Artificial Intelligence (AI) is such a hot topic for educators these days, and one that all educators in all subject or grade levels can approach, but many are on the fence on whether it’s something with which they want to engage. AI is part of students’ everyday lives, and their interest and passion for the technology continues to grow, and educators who are embracing this movement are realizing that it’s a critical part of preparing students for a modern workforce.
I sat down with April DeGennaro, teacher at Peeples Elementary School in Peachtree City, Georgia this month to discuss why as an elementary school teacher, she has chosen to embrace AI for her own learning and that of her students.
April DeGennaro, teacher at Peeples Elementary School
Q: Why did you start AI implementation within your school or classroom?
A: Being involved in CODE.org and many NSF-funded projects in the past, I was asked to join a project focused on computational thinking. During this project, several of the researchers in that group asked me to join another project which was focused on artificial intelligence in schools. I love learning and I believe that it is important for an older teacher like me to stay on top of the new trends so I was eager and interested to begin learning something new.
Q: Why is AI a topic that elementary school educators need to care about?
A: AI is an increasingly present part of our everyday lives and we need to make sure our littlest students grow up with AI, not ignorant of AI. Within minutes of being born, a child has their first interaction with AI—the cell phone taking their picture uses object recognition to focus on that new baby. Once you know this, you begin to think about all the ways you interact with AI technology already, sometimes without even recognizing it.
Elementary schools are heavily focused on integration of technology because that is what the real world is like and most of that technology includes AI features. Examples include spam filters, software that sets student practice levels based on performance, and even autofill on search boxes. Students care about AI because it is relevant to their lives, and so educators need to care about what kids care about. Being ignorant to this technology isn't okay for adults or students.
Q: How do you address teachers who don't feel AI is important?
A: Most teachers are so swamped with the curriculum demands of what they are required to teach based on end-of-grade testing that AI is like all of the other interesting things that could be taught. I think some teachers see me as a rebel. It is a bit rebellious to be focused on something outside of that narrow band of standards-assessed content. I don't think teachers are putting a value judgement on the importance of AI, they are just not interested in putting the time and energy into delving into it if they already meet their standards in other ways.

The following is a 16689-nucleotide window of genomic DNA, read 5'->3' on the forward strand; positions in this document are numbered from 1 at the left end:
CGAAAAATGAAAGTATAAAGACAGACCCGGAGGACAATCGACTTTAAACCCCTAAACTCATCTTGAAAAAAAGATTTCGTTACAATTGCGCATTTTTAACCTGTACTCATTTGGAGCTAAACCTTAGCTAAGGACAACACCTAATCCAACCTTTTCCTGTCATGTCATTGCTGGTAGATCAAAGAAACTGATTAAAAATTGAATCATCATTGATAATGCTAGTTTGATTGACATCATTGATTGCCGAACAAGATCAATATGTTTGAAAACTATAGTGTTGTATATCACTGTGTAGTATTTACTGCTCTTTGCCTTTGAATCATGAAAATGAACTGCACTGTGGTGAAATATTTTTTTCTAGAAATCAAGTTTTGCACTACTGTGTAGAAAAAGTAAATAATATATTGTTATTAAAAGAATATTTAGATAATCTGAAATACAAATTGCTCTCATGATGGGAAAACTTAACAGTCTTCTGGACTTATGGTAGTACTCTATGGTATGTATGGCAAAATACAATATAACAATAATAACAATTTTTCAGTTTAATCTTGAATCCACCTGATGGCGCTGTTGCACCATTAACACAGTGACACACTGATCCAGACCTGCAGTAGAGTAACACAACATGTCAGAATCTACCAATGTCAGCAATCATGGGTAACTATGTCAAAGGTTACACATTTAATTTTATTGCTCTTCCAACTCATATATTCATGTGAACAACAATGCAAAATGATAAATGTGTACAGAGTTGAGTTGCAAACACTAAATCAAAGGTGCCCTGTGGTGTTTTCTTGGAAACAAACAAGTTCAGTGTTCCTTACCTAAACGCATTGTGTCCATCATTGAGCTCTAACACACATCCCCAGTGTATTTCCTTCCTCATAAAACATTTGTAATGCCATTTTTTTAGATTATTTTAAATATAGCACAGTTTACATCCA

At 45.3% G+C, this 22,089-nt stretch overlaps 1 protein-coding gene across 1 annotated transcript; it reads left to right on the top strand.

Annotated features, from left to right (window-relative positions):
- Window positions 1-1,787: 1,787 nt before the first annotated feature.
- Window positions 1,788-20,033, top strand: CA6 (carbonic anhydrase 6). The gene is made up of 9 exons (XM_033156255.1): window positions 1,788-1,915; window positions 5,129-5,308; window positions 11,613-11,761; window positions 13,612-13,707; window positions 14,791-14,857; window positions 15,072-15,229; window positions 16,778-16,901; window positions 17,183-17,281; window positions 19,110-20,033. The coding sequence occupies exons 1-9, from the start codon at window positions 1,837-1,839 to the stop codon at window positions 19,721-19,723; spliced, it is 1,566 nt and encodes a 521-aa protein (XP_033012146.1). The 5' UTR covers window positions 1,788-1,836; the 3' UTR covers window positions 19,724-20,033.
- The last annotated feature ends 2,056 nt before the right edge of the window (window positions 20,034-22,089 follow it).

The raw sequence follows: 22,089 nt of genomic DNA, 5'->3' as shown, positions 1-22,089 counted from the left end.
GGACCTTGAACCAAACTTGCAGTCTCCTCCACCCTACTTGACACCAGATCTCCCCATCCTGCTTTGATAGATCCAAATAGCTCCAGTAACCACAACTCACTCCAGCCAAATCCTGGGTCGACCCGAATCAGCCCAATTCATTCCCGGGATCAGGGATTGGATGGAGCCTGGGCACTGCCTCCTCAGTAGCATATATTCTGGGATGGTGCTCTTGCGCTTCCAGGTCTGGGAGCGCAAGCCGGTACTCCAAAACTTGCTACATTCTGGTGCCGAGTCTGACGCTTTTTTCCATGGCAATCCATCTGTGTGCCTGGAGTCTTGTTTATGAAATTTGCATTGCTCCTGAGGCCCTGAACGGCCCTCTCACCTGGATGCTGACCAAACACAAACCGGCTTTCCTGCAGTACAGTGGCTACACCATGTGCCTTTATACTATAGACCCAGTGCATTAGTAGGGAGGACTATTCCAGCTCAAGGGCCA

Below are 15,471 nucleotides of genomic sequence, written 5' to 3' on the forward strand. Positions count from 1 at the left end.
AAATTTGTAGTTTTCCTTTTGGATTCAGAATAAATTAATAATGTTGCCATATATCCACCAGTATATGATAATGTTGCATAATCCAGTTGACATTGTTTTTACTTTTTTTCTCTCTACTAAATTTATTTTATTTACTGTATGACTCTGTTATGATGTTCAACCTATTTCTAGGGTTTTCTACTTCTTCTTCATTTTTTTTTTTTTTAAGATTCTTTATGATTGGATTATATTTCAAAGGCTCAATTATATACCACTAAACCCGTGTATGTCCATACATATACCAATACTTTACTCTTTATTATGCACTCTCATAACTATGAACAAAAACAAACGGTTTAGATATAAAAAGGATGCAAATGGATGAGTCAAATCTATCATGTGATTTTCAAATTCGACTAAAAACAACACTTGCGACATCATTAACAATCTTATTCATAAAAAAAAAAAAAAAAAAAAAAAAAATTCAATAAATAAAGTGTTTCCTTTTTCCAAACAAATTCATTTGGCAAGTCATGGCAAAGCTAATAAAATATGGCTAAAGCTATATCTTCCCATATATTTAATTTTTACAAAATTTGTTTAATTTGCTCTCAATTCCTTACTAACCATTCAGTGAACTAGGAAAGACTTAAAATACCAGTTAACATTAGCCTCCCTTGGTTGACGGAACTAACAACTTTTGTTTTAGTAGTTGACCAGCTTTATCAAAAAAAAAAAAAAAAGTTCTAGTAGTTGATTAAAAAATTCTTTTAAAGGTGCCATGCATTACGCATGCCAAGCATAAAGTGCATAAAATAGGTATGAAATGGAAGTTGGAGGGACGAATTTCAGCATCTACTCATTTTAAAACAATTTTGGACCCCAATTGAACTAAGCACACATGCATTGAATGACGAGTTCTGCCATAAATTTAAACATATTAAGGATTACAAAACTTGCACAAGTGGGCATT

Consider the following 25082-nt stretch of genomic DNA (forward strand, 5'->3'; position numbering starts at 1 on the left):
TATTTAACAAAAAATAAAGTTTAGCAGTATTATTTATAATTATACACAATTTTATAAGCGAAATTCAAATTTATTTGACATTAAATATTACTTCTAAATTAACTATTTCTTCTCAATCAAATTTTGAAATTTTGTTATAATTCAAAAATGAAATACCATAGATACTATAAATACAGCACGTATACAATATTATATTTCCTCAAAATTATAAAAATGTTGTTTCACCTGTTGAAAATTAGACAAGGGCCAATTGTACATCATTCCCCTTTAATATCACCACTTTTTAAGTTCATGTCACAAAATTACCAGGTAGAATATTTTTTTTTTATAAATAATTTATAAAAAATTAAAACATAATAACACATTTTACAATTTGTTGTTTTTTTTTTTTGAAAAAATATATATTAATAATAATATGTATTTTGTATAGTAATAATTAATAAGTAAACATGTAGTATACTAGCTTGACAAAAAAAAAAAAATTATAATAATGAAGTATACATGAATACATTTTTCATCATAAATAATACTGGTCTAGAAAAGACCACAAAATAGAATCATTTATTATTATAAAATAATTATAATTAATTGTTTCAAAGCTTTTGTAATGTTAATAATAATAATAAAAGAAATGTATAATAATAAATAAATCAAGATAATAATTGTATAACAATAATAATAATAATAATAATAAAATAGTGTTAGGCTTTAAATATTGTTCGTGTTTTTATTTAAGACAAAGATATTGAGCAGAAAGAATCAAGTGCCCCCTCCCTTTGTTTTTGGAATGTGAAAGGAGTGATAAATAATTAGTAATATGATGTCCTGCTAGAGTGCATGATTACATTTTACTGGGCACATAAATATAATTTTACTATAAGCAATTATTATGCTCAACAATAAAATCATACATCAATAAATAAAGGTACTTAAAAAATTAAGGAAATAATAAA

In reality, I still teach the content standards, I just make connections to or use AI as the topic. I find kids are engaged and excited to learn about AI because it is new and not overtaught. AI is motivating because it is relevant and current. AI is also easily connected to almost every curriculum area.
Q: How would an elementary teacher incorporate AI content into the classroom?
A: There are so many interesting current events about AI nearly every day. These can get students writing and reading and reaching high-level thinking skills through evaluation and critical analysis. Math assignments can tie to the math in AI—it surely gives them examples of how math is used in daily life! For example, with autofill, we learn about probability and with representation we talk about coordinates for space and movement. Recently I selected a read aloud about AI which was an intentional choice and the kids loved it! I am also a big proponent of PBL and passion projects. I ask kids how could AI help solve problems. The ways to use AI and AI examples in curriculum are endless. Kids just love being asked to think.
Q: What's been the biggest benefit of having an AI focus within your classroom?
A: Seeing the insights and enthusiasm kids have for the future and how AI is controllable with computer science skills. I see how excited they are to see growth and change in technology as it improves and provides more AI agents that can do more things. I love to see the light in a child's eyes when the magic in AI is revealed to be something they can control, they can talk about, they can debate, and ultimately, they can change! I love the shared excitement of learning with my kids. As I learn they learn and that is a magical way to experience school as a teacher or a student.
Q: What advice would you give a school or teacher just starting out on their AI journey?
A: Find cool things that interest you and share them with your students. Share your passion. What do you find interesting? I want to teach broad exposure. The main things I stress are: 1) AI is not magic; and 2) AI is not able to take over the world...it is a narrow ability to recognize sound, or objects, or other inputs. It can't interpret, extrapolate, or think like a human, and I don't believe it ever will.
Q: Where did your AI learning and experience originate from?
A: I love to learn and once someone "removed the veil" of how AI was everywhere I was hooked on learning more, finding out different uses, and sharing those with my friends at school. AI is now my new passion in learning and I love to share my passion with my kiddos.
I hope that April’s journey inspires all educators to embrace AI for their own learning, and for their students.